Is It Possible to Raise a Mama's Boy?
Q. I have a 13-month-old. Whenever he falls down or starts to cry because he wants to be picked up, my husband won't pick him up or comfort him because he says it will make him a "mama's boy." I disagree. As a result, our son prefers being with me, which seems to bolster my husband's hypothesis. Is it true that answering my son's cries quickly or comforting him when he falls will make him "soft"?
A. There is no one-size-fits-all approach for most parenting challenges. The dilemma you raise is no exception. Deciding how best to comfort a child who is upset calls for parents to talk openly about their thoughts and feelings, as well as discuss what their goals are for their child. Then they need to come to some agreement, often a compromise, that respects both partners' perspectives.
I assume your husband's concern is that comforting your son will hinder his ability to become an independent person and handle challenges on his own. Many dads, and moms too, share this concern. These beliefs often come from the messages parents received from their families as they were growing up. And, of course, many come from a person's ideas about gender identity, such as the notion that a boy will not be tough if he cries or needs help when upset.
On the other hand, you may feel that meeting his needs will actually make him strong; and you may worry that he will feel insecure and will trust you less if you do not comfort him.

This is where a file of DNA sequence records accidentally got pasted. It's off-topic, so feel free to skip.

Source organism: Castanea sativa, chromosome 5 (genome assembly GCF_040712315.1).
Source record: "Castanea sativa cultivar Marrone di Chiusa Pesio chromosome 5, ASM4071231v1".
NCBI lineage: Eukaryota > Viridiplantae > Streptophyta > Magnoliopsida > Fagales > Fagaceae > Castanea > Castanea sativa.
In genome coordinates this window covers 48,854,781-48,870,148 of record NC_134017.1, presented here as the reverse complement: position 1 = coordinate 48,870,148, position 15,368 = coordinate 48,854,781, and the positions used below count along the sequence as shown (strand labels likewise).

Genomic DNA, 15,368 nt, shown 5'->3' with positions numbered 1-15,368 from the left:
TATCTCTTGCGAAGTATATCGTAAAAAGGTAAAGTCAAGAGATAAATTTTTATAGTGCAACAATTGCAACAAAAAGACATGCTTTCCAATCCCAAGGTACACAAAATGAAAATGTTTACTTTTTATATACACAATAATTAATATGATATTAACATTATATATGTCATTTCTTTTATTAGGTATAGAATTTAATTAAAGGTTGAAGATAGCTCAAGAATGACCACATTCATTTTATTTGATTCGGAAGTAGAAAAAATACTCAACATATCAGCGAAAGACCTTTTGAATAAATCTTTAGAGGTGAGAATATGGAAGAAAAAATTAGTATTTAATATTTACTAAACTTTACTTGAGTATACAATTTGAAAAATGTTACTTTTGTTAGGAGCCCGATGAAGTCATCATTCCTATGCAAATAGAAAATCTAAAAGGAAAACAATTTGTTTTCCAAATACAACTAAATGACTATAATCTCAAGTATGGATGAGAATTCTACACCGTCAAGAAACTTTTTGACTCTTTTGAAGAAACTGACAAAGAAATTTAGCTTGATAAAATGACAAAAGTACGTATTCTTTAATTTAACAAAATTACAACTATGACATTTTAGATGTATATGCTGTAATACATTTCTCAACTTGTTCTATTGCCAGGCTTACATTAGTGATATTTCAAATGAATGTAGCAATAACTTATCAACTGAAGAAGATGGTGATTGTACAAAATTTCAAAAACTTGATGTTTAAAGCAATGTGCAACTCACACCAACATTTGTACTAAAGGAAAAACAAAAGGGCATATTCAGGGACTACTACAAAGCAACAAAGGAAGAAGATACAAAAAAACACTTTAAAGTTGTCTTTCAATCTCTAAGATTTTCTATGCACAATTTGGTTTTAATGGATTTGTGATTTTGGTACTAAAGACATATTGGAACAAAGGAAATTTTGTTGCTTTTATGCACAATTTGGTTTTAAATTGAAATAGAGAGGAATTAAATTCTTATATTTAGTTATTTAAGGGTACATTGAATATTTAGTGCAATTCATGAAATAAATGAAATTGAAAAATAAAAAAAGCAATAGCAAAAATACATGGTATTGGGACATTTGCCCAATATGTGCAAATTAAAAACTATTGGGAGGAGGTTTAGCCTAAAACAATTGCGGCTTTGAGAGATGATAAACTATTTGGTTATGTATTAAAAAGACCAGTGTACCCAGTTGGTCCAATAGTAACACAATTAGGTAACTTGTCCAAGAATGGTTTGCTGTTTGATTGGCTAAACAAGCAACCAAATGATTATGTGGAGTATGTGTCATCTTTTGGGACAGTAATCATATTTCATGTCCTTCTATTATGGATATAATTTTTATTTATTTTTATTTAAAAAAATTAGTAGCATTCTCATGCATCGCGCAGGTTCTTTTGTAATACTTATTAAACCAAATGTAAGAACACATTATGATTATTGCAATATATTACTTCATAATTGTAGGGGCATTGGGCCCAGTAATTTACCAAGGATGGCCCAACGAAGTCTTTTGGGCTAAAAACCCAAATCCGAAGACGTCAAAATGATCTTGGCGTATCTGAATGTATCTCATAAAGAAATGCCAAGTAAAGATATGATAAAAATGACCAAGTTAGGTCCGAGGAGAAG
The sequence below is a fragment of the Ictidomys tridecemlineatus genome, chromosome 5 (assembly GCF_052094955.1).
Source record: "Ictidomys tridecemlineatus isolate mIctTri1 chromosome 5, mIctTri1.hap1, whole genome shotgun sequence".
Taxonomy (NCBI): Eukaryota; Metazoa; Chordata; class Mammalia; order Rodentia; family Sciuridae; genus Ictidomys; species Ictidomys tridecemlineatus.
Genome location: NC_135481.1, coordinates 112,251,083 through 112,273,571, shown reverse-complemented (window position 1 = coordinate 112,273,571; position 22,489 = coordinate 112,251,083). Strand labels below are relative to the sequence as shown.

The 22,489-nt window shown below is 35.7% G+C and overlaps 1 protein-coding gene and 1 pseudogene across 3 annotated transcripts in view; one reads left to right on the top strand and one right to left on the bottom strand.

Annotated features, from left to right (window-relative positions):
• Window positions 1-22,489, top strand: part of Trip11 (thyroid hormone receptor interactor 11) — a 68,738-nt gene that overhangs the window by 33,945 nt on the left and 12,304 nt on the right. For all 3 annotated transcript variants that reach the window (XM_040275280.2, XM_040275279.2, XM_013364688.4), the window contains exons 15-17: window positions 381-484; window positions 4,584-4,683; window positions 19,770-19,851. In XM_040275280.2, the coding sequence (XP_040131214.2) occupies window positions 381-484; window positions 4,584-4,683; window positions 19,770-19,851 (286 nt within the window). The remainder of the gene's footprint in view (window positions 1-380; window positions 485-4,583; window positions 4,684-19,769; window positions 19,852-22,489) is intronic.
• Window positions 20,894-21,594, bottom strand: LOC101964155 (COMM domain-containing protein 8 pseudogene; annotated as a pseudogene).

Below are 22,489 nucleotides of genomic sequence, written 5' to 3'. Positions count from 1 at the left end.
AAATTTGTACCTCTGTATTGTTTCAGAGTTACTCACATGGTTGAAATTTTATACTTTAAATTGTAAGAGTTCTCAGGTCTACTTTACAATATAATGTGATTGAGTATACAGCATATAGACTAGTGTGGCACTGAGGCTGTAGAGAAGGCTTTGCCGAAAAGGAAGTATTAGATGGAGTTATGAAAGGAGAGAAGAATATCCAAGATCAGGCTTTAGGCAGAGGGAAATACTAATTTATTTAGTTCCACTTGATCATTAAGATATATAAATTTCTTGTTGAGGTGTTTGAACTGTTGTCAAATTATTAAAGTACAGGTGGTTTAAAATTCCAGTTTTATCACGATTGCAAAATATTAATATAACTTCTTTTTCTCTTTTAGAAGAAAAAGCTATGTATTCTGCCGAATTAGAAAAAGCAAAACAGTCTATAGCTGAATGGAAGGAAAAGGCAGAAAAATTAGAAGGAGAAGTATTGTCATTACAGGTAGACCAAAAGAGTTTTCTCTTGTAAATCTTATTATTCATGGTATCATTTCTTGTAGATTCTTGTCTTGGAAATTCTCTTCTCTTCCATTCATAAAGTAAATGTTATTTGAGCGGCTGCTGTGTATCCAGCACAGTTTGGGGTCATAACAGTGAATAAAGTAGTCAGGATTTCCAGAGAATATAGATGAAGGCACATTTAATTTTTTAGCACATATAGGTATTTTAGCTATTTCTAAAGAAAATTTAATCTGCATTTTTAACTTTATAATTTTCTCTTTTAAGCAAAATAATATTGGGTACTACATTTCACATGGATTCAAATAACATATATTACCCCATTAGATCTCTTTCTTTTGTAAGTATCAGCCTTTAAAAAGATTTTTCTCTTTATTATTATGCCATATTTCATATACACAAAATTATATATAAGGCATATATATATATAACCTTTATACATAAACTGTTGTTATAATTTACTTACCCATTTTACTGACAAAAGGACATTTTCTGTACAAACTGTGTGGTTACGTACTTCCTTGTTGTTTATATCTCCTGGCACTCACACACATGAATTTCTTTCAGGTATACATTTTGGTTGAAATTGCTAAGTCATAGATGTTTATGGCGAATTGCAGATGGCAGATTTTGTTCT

Two Opinions, One Compromise
To deal with this difference of opinion, start by looking at the big picture. The fact is that kids are not born with the skill of managing their strong emotions. When parents and caregivers help children calm down when they are sad, scared, angry, or overwhelmed and then help them think about how they want to handle their feelings, kids learn to cope with the many frustrations and disappointments they will encounter as they grow. This doesn't mean you should let your child wallow in his emotions, but his feelings shouldn't be ignored either.
By and large, the approach that works best actually encompasses both your and your husband's point of view. The first step is to validate the child's experience. ("You are mad that Johnny took your ball." Or, "It hurts when you fall down.") Then provide him with the support and comfort he needs to feel secure again. Once he has calmed down, he can focus on figuring out how to solve the problem.
Relating to Reality
Here's how it might look in real life. Your son falls down as he's playing tag with you. He starts to cry. You or your husband says something like, "Uh oh! You fell down." (Use a loving but matter-of-fact voice, not one that is overly concerned or panicky because kids pick up on their parents' cues about how to feel in new situations.)
Then you provide some physical comfort, a hug or a gentle stroke to the affected area of his body, and encourage him to play again, letting him know you think he can do it. In this way, you and your husband can team up in the extreme sport we call parenting.
Claire Lerner, LCSW, is a child development specialist at Zero to Three, a national nonprofit promoting the healthy development of babies and toddlers (zerotothree.org).
Originally published in American Baby magazine, September 2005.